A version of this story appeared in the February 2019 issue of the Golden Gazette.
Lorton resident Bertha Wilson was just 11 years old when she started helping her parents on their Willow Branch farm in eastern North Carolina. Seventy-four years later, she reflects on how hard farm work taught her how to live a full and gracious life.
Bertha’s family was one of about 10 tenants in their sharecropping community. “We took care of each other. The days were long, but if we were done with our work and our neighbor needed help, my dad would always have us go and help them,” she said. They farmed tobacco, peanuts, corn, cotton and other crops — only with the use of a mule to pull a plow, and Bertha’s and her family’s hands to pick the threads from the peanuts and to hang the tobacco to dry.
Children, including Bertha, were needed on the farm, which impacted their ability to go to school. “It was hard. We would fall behind because we needed to miss school to help out at home,” she said. Keeping up with school was made more difficult because, as she recalled, “we had to walk several miles to school — transportation was not available to us.”
But each obstacle fueled Bertha’s persevering spirit as she became an adult. “When my kids were old enough for school, I was not satisfied with their bus route. There was no bus stop near our home. I wrote a letter to the school principal and insisted the bus route change to pick up my children and the other children on the farm. And they did it!” All four of Bertha’s children went on to earn college degrees.
To make ends meet after her husband died suddenly from a brain illness, Bertha worked several different jobs including a factory worker and caregiver. As a participant in Mount Vernon Adult Day Health Care program, she now interacts with her own caregivers daily. One of those caregivers is Ingrid Parkhurst, Center Nurse Coordinator. “Bertha is the best. She is such a wonderful person to talk to and has so much wonderful life advice,” Ingrid said.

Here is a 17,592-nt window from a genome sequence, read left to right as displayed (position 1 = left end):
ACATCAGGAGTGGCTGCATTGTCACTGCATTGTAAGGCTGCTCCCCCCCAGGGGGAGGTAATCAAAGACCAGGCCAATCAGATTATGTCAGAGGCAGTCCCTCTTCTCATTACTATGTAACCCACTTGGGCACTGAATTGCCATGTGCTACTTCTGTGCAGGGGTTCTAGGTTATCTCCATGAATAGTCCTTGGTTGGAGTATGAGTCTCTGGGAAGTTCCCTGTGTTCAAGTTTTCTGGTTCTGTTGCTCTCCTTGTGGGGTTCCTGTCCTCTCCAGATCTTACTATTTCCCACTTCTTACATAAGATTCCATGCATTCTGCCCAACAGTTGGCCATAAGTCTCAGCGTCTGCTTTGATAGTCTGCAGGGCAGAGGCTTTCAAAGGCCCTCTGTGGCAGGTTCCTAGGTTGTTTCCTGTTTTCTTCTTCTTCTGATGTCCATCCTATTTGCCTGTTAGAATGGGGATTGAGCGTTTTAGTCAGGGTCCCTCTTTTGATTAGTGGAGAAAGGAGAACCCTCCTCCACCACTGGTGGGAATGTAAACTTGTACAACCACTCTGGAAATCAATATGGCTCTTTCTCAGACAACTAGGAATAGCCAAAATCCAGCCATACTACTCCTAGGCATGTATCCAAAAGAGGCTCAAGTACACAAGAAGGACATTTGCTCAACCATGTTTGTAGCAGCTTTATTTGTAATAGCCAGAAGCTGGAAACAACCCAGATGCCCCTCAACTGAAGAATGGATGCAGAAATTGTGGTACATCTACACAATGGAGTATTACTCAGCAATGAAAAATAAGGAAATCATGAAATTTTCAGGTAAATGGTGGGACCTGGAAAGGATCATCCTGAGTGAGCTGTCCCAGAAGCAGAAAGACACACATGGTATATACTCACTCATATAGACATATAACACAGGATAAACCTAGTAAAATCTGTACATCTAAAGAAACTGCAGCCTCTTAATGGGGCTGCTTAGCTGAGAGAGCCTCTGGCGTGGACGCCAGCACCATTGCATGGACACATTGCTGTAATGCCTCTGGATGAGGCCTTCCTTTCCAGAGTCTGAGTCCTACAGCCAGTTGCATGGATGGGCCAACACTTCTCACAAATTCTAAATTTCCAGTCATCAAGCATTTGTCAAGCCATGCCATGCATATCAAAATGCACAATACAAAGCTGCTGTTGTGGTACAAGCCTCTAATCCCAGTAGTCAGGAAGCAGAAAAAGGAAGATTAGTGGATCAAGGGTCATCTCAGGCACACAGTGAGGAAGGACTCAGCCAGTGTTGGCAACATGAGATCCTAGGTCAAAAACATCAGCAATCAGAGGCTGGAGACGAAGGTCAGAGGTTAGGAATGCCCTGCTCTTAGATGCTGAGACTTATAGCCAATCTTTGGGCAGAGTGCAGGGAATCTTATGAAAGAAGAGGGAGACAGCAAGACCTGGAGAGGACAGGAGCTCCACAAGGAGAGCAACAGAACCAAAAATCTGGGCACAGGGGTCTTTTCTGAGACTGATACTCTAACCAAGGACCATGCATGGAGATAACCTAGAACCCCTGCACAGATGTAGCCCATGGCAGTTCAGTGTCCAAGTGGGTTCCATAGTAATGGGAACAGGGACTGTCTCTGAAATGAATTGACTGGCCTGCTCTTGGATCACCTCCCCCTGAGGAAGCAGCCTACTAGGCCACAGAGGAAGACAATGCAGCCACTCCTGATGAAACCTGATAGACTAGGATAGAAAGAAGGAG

Indeed, Bertha does have advice for everyone, and it is simple: "Have faith in God and be happy.” It’s something she has always been, despite obstacles she encountered in her life. “I will not complain. It is a choice to be sad, or to be happy. And I am happy!”
Now a grandmother to nine grandchildren, 10 great grandchildren and four great-great grandchildren, Bertha is eager to share the lessons she learned about family. “I am thankful for my parents. They taught us how to work, manners, respect, honesty and how to take care of things. My parents and my faith in God, this is what made me who I am!”
February is Black History Month, and the Health Department’s Adult Day Health Care service honors all of our African-American participants and staff. Thank you, Bertha, for sharing your story!